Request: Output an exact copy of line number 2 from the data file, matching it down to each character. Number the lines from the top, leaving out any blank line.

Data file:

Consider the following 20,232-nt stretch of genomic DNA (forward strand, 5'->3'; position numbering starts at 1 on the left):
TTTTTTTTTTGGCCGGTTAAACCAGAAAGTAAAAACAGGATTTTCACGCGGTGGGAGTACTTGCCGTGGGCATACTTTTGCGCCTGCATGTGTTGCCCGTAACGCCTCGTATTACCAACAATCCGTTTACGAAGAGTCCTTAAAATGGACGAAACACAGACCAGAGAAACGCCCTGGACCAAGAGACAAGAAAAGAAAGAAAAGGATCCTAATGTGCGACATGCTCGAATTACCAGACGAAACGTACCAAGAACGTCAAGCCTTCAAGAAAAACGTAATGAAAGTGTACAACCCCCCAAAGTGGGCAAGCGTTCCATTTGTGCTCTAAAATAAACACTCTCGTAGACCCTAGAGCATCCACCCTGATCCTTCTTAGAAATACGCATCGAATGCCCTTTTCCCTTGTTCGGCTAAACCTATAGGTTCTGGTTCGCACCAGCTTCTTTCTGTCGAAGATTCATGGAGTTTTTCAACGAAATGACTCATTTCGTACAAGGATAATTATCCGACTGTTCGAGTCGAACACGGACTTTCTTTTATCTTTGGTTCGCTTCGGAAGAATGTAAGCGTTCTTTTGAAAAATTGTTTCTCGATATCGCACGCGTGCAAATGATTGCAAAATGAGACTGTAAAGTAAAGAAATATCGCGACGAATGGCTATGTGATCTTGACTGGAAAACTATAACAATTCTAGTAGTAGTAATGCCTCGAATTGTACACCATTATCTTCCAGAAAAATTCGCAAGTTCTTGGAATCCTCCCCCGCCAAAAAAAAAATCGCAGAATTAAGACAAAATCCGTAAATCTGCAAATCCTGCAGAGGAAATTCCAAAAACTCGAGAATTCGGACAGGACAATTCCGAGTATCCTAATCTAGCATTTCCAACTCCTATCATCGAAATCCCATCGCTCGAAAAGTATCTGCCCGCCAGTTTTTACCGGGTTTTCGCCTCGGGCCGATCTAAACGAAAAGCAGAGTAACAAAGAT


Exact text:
TTTTTTTTTTGGCCGGTTAAACCAGAAAGTAAAAACAGGATTTTCACGCGGTGGGAGTACTTGCCGTGGGCATACTTTTGCGCCTGCATGTGTTGCCCGTAACGCCTCGTATTACCAACAATCCGTTTACGAAGAGTCCTTAAAATGGACGAAACACAGACCAGAGAAACGCCCTGGACCAAGAGACAAGAAAAGAAAGAAAAGGATCCTAATGTGCGACATGCTCGAATTACCAGACGAAACGTACCAAGAACGTCAAGCCTTCAAGAAAAACGTAATGAAAGTGTACAACCCCCCAAAGTGGGCAAGCGTTCCATTTGTGCTCTAAAATAAACACTCTCGTAGACCCTAGAGCATCCACCCTGATCCTTCTTAGAAATACGCATCGAATGCCCTTTTCCCTTGTTCGGCTAAACCTATAGGTTCTGGTTCGCACCAGCTTCTTTCTGTCGAAGATTCATGGAGTTTTTCAACGAAATGACTCATTTCGTACAAGGATAATTATCCGACTGTTCGAGTCGAACACGGACTTTCTTTTATCTTTGGTTCGCTTCGGAAGAATGTAAGCGTTCTTTTGAAAAATTGTTTCTCGATATCGCACGCGTGCAAATGATTGCAAAATGAGACTGTAAAGTAAAGAAATATCGCGACGAATGGCTATGTGATCTTGACTGGAAAACTATAACAATTCTAGTAGTAGTAATGCCTCGAATTGTACACCATTATCTTCCAGAAAAATTCGCAAGTTCTTGGAATCCTCCCCCGCCAAAAAAAAAATCGCAGAATTAAGACAAAATCCGTAAATCTGCAAATCCTGCAGAGGAAATTCCAAAAACTCGAGAATTCGGACAGGACAATTCCGAGTATCCTAATCTAGCATTTCCAACTCCTATCATCGAAATCCCATCGCTCGAAAAGTATCTGCCCGCCAGTTTTTACCGGGTTTTCGCCTCGGGCCGATCTAAACGAAAAGCAGAGTAACAAAGAT